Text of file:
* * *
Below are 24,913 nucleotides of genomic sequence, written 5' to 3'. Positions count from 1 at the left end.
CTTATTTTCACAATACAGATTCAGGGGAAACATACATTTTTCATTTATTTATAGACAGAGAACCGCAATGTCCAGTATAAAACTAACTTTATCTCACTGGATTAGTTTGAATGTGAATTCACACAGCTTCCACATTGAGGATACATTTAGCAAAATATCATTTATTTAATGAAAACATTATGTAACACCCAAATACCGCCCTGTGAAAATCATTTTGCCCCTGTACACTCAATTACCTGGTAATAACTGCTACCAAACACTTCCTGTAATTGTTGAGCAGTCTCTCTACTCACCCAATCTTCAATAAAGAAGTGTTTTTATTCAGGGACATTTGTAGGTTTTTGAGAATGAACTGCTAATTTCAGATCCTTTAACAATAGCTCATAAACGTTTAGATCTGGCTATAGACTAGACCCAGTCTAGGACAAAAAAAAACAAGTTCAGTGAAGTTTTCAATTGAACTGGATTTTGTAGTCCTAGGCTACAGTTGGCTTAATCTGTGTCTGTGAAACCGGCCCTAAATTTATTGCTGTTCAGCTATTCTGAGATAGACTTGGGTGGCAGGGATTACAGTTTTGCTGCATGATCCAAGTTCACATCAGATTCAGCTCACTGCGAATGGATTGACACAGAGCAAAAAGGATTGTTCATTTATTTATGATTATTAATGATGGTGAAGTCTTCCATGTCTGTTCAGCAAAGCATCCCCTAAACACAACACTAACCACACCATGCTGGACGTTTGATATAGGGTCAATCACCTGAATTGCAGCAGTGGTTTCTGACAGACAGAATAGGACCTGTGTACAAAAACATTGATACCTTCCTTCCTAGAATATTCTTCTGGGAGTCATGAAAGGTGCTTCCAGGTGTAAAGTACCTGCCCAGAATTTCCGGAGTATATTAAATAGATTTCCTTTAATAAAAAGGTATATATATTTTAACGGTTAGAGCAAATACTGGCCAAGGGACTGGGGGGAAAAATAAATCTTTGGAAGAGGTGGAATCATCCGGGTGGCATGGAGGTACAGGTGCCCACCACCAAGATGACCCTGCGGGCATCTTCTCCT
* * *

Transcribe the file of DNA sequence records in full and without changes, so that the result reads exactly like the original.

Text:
Below are 24,913 nucleotides of genomic sequence, written 5' to 3'. Positions count from 1 at the left end.
CTTATTTTCACAATACAGATTCAGGGGAAACATACATTTTTCATTTATTTATAGACAGAGAACCGCAATGTCCAGTATAAAACTAACTTTATCTCACTGGATTAGTTTGAATGTGAATTCACACAGCTTCCACATTGAGGATACATTTAGCAAAATATCATTTATTTAATGAAAACATTATGTAACACCCAAATACCGCCCTGTGAAAATCATTTTGCCCCTGTACACTCAATTACCTGGTAATAACTGCTACCAAACACTTCCTGTAATTGTTGAGCAGTCTCTCTACTCACCCAATCTTCAATAAAGAAGTGTTTTTATTCAGGGACATTTGTAGGTTTTTGAGAATGAACTGCTAATTTCAGATCCTTTAACAATAGCTCATAAACGTTTAGATCTGGCTATAGACTAGACCCAGTCTAGGACAAAAAAAAACAAGTTCAGTGAAGTTTTCAATTGAACTGGATTTTGTAGTCCTAGGCTACAGTTGGCTTAATCTGTGTCTGTGAAACCGGCCCTAAATTTATTGCTGTTCAGCTATTCTGAGATAGACTTGGGTGGCAGGGATTACAGTTTTGCTGCATGATCCAAGTTCACATCAGATTCAGCTCACTGCGAATGGATTGACACAGAGCAAAAAGGATTGTTCATTTATTTATGATTATTAATGATGGTGAAGTCTTCCATGTCTGTTCAGCAAAGCATCCCCTAAACACAACACTAACCACACCATGCTGGACGTTTGATATAGGGTCAATCACCTGAATTGCAGCAGTGGTTTCTGACAGACAGAATAGGACCTGTGTACAAAAACATTGATACCTTCCTTCCTAGAATATTCTTCTGGGAGTCATGAAAGGTGCTTCCAGGTGTAAAGTACCTGCCCAGAATTTCCGGAGTATATTAAATAGATTTCCTTTAATAAAAAGGTATATATATTTTAACGGTTAGAGCAAATACTGGCCAAGGGACTGGGGGGAAAAATAAATCTTTGGAAGAGGTGGAATCATCCGGGTGGCATGGAGGTACAGGTGCCCACCACCAAGATGACCCTGCGGGCATCTTCTCCT